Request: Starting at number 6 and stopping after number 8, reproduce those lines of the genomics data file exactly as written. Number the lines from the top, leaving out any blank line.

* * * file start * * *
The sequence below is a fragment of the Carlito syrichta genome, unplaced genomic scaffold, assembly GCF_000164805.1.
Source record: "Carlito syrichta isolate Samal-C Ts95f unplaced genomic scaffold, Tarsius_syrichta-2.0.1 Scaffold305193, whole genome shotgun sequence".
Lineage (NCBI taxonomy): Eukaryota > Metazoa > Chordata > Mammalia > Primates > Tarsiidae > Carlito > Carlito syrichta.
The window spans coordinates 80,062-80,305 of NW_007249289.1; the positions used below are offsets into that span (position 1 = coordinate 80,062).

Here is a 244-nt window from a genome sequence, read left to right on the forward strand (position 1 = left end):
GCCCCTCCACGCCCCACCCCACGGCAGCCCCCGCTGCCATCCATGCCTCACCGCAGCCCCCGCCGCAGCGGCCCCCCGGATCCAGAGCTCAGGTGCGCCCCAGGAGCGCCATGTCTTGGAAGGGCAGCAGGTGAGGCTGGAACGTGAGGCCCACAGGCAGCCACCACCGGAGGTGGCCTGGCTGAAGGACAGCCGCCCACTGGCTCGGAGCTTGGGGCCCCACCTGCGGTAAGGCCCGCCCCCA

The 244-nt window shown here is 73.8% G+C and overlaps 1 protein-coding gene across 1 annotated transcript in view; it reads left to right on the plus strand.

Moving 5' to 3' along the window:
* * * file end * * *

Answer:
GCCCCTCCACGCCCCACCCCACGGCAGCCCCCGCTGCCATCCATGCCTCACCGCAGCCCCCGCCGCAGCGGCCCCCCGGATCCAGAGCTCAGGTGCGCCCCAGGAGCGCCATGTCTTGGAAGGGCAGCAGGTGAGGCTGGAACGTGAGGCCCACAGGCAGCCACCACCGGAGGTGGCCTGGCTGAAGGACAGCCGCCCACTGGCTCGGAGCTTGGGGCCCCACCTGCGGTAAGGCCCGCCCCCA

The 244-nt window shown here is 73.8% G+C and overlaps 1 protein-coding gene across 1 annotated transcript in view; it reads left to right on the plus strand.

Moving 5' to 3' along the window: